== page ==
"Mr Cameron has to answer a question with which Labour grappled repeatedly while failing to produce a solution. What happens when key public services fail – and indeed fail as a result of choice and competition taking their business away. Does the state bail them out, close them, sell them, or get them taken over? If so, by whom? And what happens to the service in the meantime?" – Nicholas Timmins in the FT

> Yesterday's ToryDiary: Cameron rolls Thatcher revolution on

Coalition tells top suppliers to cut the cost of services

MAUDE FRANCIS 2 "Francis Maude, the minister for the Cabinet Office, yesterday hauled in the bosses of blue-chip companies and asked them to cut the cost of the services they provide to the government… Maude told the bosses to prepare for a round of tough negotiations, designed to reduce the amount the government pays to private suppliers and contractors." – City AM

OBR under new pressure for cutting job loss forecast before Osborne's budget

"The government's new tax and spending watchdog was plunged into fresh controversy last night after it was revealed that the Office for Budget Responsibility slashed its forecasts for expected job losses from George Osborne's austerity package in the days leading up to last month's budget." – The Guardian

Female Tory MPs join attack on Government’s ‘rapist’ anonymity planThe Times (£)

Martin Kettle: Cameron has been good for Britain

"In these first weeks even opponents should concede that Cameron has played a blinder. He is showing himself as potentially the best all-round prime minister of the modern era. Labour's hopefuls should learn from him. No doubt about it, Cameron wins this season's political golden boot." – Martin Kettle in The Guardian

> Last night's ToryDiary: Cameron is "potentially the best all-round Prime Minister of the modern era"

Bagehot: William Hague is the McKinsey Foreign Secretary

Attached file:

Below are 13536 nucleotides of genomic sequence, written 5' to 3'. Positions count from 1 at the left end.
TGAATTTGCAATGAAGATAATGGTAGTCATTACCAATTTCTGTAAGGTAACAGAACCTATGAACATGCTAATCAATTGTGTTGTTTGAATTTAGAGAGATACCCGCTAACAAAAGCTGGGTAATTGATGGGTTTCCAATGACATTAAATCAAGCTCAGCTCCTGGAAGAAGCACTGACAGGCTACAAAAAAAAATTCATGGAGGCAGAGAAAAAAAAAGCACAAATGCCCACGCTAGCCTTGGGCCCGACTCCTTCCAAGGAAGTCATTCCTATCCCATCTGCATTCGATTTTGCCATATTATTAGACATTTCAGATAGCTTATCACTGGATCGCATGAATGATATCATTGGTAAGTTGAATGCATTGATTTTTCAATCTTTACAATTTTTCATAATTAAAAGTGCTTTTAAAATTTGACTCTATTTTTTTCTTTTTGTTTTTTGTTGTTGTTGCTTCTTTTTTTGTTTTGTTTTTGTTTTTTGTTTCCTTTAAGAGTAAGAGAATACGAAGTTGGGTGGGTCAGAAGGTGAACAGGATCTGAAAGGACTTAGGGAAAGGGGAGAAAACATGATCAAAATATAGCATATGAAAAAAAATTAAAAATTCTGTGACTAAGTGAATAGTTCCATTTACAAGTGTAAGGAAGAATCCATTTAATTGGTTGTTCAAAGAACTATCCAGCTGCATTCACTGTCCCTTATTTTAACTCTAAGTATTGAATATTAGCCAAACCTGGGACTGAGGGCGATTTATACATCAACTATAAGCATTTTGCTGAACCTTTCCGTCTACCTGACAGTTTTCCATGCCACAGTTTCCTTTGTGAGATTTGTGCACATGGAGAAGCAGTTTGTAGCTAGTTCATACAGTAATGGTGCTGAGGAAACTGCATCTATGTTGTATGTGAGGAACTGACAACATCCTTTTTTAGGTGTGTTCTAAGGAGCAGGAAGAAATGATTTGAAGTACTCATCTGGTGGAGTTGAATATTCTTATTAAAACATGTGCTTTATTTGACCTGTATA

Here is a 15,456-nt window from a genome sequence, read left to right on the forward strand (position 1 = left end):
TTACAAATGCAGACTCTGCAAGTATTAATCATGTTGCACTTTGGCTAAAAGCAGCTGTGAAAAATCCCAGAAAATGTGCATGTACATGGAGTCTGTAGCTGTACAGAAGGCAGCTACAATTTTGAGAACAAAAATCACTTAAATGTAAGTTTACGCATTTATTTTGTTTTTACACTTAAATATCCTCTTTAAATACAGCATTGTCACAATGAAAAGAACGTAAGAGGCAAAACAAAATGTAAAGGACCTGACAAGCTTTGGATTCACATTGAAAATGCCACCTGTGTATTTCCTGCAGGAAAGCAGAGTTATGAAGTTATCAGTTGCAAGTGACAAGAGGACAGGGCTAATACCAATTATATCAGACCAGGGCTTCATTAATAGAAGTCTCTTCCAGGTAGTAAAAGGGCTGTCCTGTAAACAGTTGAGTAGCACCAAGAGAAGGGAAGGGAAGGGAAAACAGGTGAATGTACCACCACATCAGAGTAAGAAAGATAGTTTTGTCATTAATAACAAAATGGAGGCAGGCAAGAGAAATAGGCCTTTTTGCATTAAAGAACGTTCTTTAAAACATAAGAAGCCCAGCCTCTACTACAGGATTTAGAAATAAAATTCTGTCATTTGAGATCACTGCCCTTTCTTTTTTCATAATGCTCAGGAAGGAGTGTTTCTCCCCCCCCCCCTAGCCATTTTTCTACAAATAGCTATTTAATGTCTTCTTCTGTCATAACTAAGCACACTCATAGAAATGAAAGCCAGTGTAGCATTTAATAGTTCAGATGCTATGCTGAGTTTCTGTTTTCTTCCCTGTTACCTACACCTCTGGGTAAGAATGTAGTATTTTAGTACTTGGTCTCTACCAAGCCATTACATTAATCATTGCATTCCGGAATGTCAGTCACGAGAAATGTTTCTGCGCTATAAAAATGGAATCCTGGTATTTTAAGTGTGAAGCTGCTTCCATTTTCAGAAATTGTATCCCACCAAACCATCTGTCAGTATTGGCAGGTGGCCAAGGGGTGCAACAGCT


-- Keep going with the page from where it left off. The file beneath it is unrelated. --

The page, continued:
William Hague happy 2 "Reputations can deceive. Consult those who know or work with him, and Hague-as-John Bull dies a quick death. Indeed, some are bewildered that so many have got him so wrong for so long. The man they know is more Parisian enarque than Rotherham tub-thumper: a supreme manager, a master of detail, a setter and getter of goals, but hardly a visionary. Indeed, he has a cool, MBA’s wariness of passions and worldviews." – Bagehot in The Economist

> Yesterday's ToryDiary: William Hague is not Right-wing

Steve Richards: The convulsive power of referendums

"The past is an unreliable guide. No one knows what will happen next,
and looking back for a route map is treacherous. There is, though, a
significant exception to this rule. Britain's only national referendum,
held in 1975, provides important lessons as leading players contemplate
a second national plebiscite next May." – Steve Richards in The

Clegg plans to soothe his MPs as voters feel pain of Budget cuts

"Nick Clegg will next week urge restive Liberal Democrat MPs to hold their nerve and show discipline when faced with public anger over the swingeing cuts being driven through by the coalition government. The Deputy Prime Minister is holding an “away day” for all 57 Liberal Democrat MPs in an attempt to rally morale among backbenchers uneasy about the austerity package facing the country." – The Independent

Vince Cable on collision course with business after attack on fat cat payThe Times (£)

Quentin Letts watches (fake) ermine-clad Lord Prescott take his seat in the Upper House

Picture 8 "He may once have attacked the Lords for its 'flunkery and titles' but here he was, spooning privilege into his pelican beak. Nothing's too good for a class warrior. Three hundred quid a day for doin' nowt…  Pauline  -  her ladyship  -  was upstairs, watching from under a broad, black, Ascot-races hat. The Cleopatra of Humberside had been given a paint job. Her eyelashes were so heavy with lacquer that her upper face must have muscles like Charles Atlas." – Quentin Letts in the Daily Mail

> WATCH: John Prescott takes his seat in the House of Lords

Millions to see private sector pensions reducedDaily Telegraph

Ed Miliband backs Kenneth Clarke over shorter jail termsThe Guardian

Clamour grows for non-dom peers to give up their titlesThe Independent

And finally… The World Cup final a challenge to Nick Clegg's other coalition

Miriam and Nick Clegg "Tensions will run high in the Deputy Prime Minister's house this Sunday evening when the Netherlands take on Spain in the World Cup final. Nick Clegg's wife, Miriam Gonzalez Durantez, who was born in the Spanish village of Olmedo, north-west of Madrid, will naturally be cheering on her homeland, along with her two football-mad eldest sons, Antonio, eight, and Alberto, five… But there will be no footballing coalition around the Clegg family television: instead Mr Clegg hopes it will be the Dutch captain, Giovanni van Bronckhorst, who will lift the Jules Rimet trophy in Johannesburg. Although he married a Spaniard – and speaks the language at home with the family – Mr Clegg is, as he puts it, "biologically half-Dutch". – The Independent


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36 comments for: Weblinks for Friday 9th July 2010